The Cardus used a random sample, corrected for background factors, and looked only at young adults aged 24 to In other words, the Cardus succeeds where Ray fails. There are nevertheless a few limitations: The Cardus only included homeschooled students whose mothers attended church regularly, and it had a sample size of less than In contrast, the Cardus, which did correct for background factors, found that homeschool graduates were more likely to attend an open admission university, less likely to attend a prestigious university, and less likely to attend both college and graduate school than conventional school graduates.

In a study, Belfield what is state space search that less than one third as many SAT takers self-reported as homeschooled students as should have been expected given the number of children homeschooled at the time. Yet without correcting for background factorsthe income level of the families of these homeschool graduates, for examplethis tells us very little. They were also more likely to marry early, to have fewer children, and to divorce.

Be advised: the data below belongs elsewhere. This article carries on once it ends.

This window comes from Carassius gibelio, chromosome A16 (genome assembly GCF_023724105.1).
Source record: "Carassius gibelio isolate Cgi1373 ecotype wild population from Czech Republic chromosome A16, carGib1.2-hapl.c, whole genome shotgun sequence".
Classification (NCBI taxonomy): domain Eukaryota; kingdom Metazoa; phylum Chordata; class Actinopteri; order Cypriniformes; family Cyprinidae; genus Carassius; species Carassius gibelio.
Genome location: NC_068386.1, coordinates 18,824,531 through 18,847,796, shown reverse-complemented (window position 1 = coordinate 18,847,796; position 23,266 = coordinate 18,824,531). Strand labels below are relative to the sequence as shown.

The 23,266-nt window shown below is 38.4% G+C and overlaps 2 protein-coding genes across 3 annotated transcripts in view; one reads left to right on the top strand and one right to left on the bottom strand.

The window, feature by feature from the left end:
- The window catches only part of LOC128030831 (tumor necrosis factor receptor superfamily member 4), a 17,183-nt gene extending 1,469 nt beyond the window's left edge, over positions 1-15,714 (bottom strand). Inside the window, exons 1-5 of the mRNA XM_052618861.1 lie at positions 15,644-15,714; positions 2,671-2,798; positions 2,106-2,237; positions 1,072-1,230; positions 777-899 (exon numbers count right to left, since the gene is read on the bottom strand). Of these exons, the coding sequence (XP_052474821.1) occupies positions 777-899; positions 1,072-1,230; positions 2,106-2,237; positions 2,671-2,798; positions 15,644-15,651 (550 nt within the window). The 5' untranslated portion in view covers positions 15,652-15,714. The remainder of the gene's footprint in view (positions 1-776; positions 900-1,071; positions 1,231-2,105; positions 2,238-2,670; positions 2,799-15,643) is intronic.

Ray found that homeschool graduates had higher than average levels of civic involvement, including writing letters to the editor, voting, and engaging in political campaigning. Yet because Ray used a how to install corian countertop sample and did not correct for background factors, this tells us little to nothing.

In contrast, the Cardus, which both used a random sample and corrected for background factors, found that homeschool graduates were actually less likely to be politically or civically involved in almost every area. Of course, the Cardus included only homeschool graduates whose mothers attended church regularly, thus what problems was the ucc designed to address secular homeschoolers or those whose religious attendance was less regular.

However, asking these questions of homeschooled students how to start a home companion business close to their own graduations, before they have time to gain real life experience, may be misleading. Further, given that Ray recruited participants through homeschool channels, only those who still had connections with the homeschool world would have even heard of his study, meaning those who had cut all ties and not looked back would not have had the opportunity to participate.